Home insurance in Canada is usually not a legal requirement by law, however, because the purchase of a house is typically accompanied by a loan from a bank, the bank typically requires some form of home insurance as part of the process. Most home insurance policies are similar in that they cover the structure of the home against damage done to it from a fire or a theft. The home owner may also add additional coverage that is specifically directed towards his needs. Some home insurance policies also include insurance on the contents of the home.
There are a number of different policies available that include different components of home insurance in Canada. The policyholder is responsible for determining what is covered and what is not covered by his insurance policy. Home insurance in Canada can provide financial protection in the event that the house is destroyed by fire or water. In the case of death, wrongful death and dismemberment, the policy will pay the cost of the funeral and other related living expenses of the decedent.
Two of the more common types of home insurance coverage in Canada are liability and property damage. Liability protects the policyholder’s living expenses in the event that his or her property is damaged or stolen while the insured is in Canada. Property damage protection will pay to repair or replace personal property of the policyholder that becomes damaged or stolen while the insured is in Canada. Both of these types of coverage are very similar in that they do not allow the policyholder to be held personally liable for damages to others’ property or for the costs associated with replacing these items.
A separate peril policy will usually provide coverage for disasters that are beyond the control of individuals. Examples of such events include fire, floods, lightning, wind and earthquake. Liability insurance will also generally provide coverage for other perils that are beyond the control of the policyholder and that cause personal injury or damage to other people or their property. Examples of these perils include reckless driving, vehicle accidents and acts of nature like snow and ice.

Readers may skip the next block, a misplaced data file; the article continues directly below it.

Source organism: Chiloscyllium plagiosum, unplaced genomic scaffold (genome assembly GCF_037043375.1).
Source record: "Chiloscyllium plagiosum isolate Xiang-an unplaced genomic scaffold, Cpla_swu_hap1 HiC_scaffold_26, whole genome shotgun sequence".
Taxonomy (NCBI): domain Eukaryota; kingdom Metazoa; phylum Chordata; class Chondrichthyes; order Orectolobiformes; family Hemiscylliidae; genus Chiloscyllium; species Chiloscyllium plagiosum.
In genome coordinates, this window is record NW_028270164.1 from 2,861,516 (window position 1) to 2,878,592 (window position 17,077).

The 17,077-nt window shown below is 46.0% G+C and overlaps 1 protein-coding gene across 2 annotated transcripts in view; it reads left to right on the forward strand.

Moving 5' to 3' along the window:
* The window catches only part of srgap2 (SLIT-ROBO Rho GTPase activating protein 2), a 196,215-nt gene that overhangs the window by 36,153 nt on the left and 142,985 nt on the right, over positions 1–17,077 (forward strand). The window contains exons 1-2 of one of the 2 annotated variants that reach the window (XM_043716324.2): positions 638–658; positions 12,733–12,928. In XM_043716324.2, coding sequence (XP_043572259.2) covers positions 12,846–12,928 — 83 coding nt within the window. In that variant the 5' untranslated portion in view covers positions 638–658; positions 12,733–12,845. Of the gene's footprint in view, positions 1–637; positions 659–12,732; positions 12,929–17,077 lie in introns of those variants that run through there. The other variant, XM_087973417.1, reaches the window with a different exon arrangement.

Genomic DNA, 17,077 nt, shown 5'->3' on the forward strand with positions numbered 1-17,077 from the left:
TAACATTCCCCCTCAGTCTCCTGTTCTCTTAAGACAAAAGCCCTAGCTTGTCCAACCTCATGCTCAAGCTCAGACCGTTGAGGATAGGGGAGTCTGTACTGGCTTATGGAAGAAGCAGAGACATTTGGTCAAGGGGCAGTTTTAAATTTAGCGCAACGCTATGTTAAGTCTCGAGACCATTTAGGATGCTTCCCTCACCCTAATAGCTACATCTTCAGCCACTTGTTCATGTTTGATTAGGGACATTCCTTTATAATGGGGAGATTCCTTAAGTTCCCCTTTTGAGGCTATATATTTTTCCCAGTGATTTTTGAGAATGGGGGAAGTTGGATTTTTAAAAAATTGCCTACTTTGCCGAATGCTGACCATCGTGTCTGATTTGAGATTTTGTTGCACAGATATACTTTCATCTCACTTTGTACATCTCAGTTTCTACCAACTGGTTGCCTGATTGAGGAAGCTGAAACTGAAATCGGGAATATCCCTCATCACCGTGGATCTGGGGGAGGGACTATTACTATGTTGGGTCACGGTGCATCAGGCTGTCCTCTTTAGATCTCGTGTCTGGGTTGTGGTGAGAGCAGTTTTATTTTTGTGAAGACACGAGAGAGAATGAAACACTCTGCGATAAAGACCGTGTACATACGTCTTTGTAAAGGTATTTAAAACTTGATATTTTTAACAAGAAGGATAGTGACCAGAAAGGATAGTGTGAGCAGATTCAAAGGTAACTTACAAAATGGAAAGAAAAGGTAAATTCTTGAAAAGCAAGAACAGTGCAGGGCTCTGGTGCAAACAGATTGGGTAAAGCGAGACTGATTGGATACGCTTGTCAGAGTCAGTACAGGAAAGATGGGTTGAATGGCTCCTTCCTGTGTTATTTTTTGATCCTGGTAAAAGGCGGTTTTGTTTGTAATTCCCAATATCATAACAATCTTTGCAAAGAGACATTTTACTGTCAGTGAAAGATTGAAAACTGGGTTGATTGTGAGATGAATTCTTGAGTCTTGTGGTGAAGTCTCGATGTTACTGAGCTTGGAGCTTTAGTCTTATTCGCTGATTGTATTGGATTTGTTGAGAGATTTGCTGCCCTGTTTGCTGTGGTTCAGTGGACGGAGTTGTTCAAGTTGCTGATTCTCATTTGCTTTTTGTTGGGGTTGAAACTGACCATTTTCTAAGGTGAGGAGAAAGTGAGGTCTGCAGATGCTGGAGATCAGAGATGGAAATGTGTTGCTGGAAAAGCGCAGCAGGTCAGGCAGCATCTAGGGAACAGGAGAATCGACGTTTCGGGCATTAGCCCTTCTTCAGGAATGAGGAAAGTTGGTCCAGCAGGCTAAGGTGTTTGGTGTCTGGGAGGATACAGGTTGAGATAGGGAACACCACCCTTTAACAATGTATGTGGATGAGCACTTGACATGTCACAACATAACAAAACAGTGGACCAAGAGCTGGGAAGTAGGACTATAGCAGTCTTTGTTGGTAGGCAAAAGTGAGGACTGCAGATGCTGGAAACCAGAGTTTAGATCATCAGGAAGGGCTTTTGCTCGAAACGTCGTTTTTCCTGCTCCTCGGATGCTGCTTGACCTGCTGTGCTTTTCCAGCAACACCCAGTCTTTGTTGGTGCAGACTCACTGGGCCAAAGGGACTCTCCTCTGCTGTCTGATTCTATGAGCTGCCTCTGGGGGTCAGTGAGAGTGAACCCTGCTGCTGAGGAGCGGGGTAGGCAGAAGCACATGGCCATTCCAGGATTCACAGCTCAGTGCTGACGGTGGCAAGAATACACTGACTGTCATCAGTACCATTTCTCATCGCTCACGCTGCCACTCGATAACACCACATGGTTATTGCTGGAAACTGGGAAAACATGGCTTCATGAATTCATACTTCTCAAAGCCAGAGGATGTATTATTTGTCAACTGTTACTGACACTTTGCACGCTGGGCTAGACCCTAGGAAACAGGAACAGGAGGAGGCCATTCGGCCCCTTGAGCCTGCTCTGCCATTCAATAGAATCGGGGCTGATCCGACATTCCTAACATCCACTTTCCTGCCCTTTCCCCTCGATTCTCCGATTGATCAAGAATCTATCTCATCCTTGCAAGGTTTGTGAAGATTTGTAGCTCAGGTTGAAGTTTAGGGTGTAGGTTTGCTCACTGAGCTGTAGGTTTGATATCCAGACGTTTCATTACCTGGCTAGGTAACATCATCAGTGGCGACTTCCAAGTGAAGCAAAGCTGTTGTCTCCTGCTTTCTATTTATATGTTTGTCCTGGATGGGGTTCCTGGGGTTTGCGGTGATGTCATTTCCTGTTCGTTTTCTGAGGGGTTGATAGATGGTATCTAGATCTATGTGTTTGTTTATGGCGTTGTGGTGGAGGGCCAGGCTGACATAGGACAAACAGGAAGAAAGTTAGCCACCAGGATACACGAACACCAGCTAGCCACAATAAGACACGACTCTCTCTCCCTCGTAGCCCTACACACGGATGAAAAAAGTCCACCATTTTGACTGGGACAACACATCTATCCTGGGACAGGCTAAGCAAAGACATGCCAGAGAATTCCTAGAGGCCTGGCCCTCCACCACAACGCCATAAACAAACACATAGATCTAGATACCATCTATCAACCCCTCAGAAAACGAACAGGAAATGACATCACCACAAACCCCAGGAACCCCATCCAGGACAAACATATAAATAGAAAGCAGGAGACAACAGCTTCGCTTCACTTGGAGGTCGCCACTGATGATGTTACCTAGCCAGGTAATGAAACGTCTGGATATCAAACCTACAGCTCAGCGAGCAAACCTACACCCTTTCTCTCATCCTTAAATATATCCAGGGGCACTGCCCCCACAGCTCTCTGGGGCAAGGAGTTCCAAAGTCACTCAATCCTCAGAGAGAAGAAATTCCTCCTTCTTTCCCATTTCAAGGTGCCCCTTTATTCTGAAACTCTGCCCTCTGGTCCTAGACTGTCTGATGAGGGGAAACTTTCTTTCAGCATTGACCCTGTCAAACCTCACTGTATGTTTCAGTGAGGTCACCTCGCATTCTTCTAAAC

Some provinces will cover all of the homeowner’s belongings when he or she becomes disabled due to an illness or other cause. The provincial government will decide which items are covered and how much each item is covered. Some items will only be covered to a certain extent. For example, a provincial government may only insure the cost of replacing items that are lost or stolen. Items that are damaged or stolen will be replaced with cash equivalent to the price that the item would sell for if it were new.
Other types of policies will cover only a portion of the policyholder’s losses or will have a cap on the total amount of coverage. Typically, these type of policies will have deductibles and will require the policyholder to pay the difference out-of-pocket. This may not apply to all homeowners in Canada because not everyone will choose to purchase this type of coverage. Another disadvantage to this type of policy is that in the event of a claim, the insurance company will only pay the deductible.
Home insurance in Canada can also be purchased through an insurance company that specializes in insuring residential properties. These companies can provide detailed information on what coverage is provided under each policy. It is important to note that these companies do not generally provide actual Canadian soil or building insurance. However, many of these companies do offer similar services including flood insurance and earthquake insurance coverage.
As you can see, there are many ways to get home insurance in Canada for your personal belongings. However, there are also many limitations to these policies. Before purchasing a policy it is important to consult a representative from the insurance company. They will be able to provide the most current information and details. As a result, you will know exactly what you are getting.